While we believe it’s time to move forward with the redevelopment of Union Square, we feel it’s important to emphasize that we are relying on the Mayor and the Board of Aldermen to determine that we have not left value “on the table” in negotiating public benefits with US2. Evidently, we’re told to trust the analysis of a city-hired consultant who has seen confidential pro forma information supplied by US2 to evaluate the project’s overall feasibility and help the city position its request for developer contributions for infrastructure and community needs. How do we know US2’s projected margin isn’t inappropriate? We ask these questions because there are critical public benefits that need to be included in the redevelopment plan, and it’s not an acceptable strategy for City leaders to say that these benefits can only become a reality if they are successfully included in a negotiated community benefit agreement (CBA) between US2 and a yet-to-be-formed Union Square Neighborhood Council. As a result, we ask you to amend the zoning proposal, MLDA, and Covenant Agreement to address our outstanding concerns and recommendations, which are described below.
Prioritized Concerns and Recommendations
Our prioritized list of recommended changes to these enforcement mechanisms are below, and you can find our detailed analysis and explanations in Attachment A: Union Square Neighbors Public Benefits Analysis.
1. Commercial Development
- Amend the zoning ordinance proposal, the Covenant Agreement, and/or the MLDA to enforce the phasing of commercial and residential land use mix and development.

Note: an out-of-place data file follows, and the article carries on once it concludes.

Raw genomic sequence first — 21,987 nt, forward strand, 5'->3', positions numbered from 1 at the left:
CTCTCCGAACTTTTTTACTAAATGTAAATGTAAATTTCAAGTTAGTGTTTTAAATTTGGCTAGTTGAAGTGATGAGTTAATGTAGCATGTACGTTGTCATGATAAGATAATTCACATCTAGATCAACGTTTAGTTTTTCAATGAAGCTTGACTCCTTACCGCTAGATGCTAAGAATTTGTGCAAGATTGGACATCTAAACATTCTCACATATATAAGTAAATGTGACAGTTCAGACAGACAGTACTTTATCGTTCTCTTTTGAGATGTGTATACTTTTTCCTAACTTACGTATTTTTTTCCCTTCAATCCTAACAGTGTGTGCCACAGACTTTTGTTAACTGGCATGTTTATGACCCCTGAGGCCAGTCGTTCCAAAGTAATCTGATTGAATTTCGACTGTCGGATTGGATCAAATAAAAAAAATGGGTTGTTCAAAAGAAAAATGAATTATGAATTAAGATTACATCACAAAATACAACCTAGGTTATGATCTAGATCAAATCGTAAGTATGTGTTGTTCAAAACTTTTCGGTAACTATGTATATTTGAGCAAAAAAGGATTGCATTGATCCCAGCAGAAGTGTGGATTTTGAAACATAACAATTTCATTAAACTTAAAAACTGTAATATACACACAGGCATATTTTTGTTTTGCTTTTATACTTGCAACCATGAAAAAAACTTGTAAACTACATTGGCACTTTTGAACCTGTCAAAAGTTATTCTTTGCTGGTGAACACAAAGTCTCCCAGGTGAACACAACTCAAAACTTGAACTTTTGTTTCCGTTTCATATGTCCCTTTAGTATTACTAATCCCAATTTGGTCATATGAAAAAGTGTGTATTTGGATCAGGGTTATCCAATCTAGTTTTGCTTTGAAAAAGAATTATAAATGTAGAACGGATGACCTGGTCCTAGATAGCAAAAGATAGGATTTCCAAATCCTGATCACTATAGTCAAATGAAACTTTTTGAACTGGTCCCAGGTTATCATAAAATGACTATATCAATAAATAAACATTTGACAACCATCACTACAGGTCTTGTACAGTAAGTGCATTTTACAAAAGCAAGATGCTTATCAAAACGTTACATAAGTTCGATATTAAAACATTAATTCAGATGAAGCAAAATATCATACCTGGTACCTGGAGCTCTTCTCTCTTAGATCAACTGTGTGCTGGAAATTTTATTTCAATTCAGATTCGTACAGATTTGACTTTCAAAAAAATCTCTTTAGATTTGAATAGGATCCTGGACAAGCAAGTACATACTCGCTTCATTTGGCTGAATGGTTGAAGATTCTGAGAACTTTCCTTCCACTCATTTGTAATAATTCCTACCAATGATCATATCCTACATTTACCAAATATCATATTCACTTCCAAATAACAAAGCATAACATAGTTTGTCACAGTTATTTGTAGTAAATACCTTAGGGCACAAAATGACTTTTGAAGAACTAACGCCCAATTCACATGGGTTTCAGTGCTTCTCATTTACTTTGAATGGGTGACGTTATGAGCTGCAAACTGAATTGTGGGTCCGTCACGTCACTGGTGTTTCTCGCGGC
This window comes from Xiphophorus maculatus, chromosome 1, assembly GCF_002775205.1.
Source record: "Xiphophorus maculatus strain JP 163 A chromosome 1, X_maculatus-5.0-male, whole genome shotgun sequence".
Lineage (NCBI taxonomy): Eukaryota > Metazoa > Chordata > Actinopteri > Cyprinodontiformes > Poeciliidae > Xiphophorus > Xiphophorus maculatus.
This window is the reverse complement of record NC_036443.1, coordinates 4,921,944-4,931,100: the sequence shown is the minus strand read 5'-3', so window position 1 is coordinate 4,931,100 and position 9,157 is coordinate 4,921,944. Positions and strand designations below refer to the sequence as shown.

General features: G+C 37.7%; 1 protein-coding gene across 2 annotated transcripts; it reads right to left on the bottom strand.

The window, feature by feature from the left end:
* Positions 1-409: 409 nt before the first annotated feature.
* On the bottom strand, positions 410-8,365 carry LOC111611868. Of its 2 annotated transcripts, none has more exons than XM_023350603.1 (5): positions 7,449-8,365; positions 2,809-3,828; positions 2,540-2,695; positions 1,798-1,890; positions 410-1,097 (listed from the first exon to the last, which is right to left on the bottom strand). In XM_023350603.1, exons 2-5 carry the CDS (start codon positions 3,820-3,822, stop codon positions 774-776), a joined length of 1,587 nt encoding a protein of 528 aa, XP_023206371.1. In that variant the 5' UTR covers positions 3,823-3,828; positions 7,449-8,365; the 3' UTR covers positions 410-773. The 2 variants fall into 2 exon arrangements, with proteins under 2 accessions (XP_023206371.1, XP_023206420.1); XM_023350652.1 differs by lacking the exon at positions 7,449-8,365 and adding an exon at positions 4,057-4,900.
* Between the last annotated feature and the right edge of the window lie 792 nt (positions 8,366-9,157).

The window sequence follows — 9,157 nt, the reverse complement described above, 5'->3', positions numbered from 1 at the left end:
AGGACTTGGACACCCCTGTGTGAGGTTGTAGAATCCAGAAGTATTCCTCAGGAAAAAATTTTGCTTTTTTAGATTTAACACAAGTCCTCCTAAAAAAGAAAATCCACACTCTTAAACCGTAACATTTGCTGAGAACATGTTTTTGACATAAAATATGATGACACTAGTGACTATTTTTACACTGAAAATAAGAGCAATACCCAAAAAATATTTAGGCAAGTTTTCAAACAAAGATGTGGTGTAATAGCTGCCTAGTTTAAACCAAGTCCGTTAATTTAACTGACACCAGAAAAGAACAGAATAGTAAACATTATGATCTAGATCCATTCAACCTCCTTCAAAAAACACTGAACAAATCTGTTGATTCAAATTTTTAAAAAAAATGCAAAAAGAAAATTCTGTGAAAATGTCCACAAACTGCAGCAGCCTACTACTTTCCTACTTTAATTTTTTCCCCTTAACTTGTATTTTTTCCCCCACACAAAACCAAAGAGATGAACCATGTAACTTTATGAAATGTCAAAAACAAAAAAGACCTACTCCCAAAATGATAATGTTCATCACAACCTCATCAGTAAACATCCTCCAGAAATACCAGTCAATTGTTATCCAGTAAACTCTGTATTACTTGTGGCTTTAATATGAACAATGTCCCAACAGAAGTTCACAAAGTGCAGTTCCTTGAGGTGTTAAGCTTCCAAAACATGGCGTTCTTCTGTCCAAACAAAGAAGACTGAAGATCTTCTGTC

2. Open Space
- Require that the size of the Neighborhood Park required under the Coordinated Development Special Permit be at least 1.5 acres.
- Require public ownership of new civic space on publicly owned land.
3. Building Heights
- Amend the zoning ordinance proposal to set a maximum height for building stories above ground level that would result in an overall height limit of 80-85 feet on the D6 parcel.
4. Indoor Civic Space
- Amend the Covenant Agreement and/or MLDA to include a provision that requires inclusion of an indoor, publicly accessible, flexibly programmed civic indoor space(s) that totals at least 25,000 square feet, of which at least 10,000 square feet shall be a multi-functional gymnasium/recreation room.
5. Family Sized Housing
- Amend the zoning ordinance proposal to increase the percentage of affordable housing units that must be at least three bedrooms from at least 10% to at least 20%; and require that at least 40% of affordable housing units must have two bedrooms.
- Amend the Covenant Agreement to require that 10% of market rate housing units must have three or more bedrooms and 30% of market rate units must have two bedrooms.
6. Off-Site Affordable Housing
- Amend the zoning ordinance proposal to state that market rate units within the USOD cannot receive their Certificate of Occupancy until all inclusionary units, whether provided on-site or off-site, receive their Certificate of Occupancy.
7. Homeownership Opportunities
- Amend the Covenant Agreement between the City of Somerville and US2 to require that not less that 20% of all new units created on the development blocks be offered for sale instead of rented as apartments.
- Amend zoning ordinance proposal by requiring that any increase in the 1,500 cap on the number of USOD parking spaces require a special permit and be granted only if a Transportation Management Agency (TMA) has been constituted and determines that the only recourse for addressing the unmet needs for parking is to create more parking.
Thank you again for the opportunity to provide feedback on the proposed Union Square redevelopment enforcement mechanisms, including the zoning proposal, MLDA, and Covenant Agreement. If we can be helpful in any way, please feel free to reach out to us. We would be happy to expand upon our comments and/or provide suggested language for amendments.
Rob Buchanan, Chairperson
Union Square Neighbors
Attachment: Union Square Public Benefits Analysis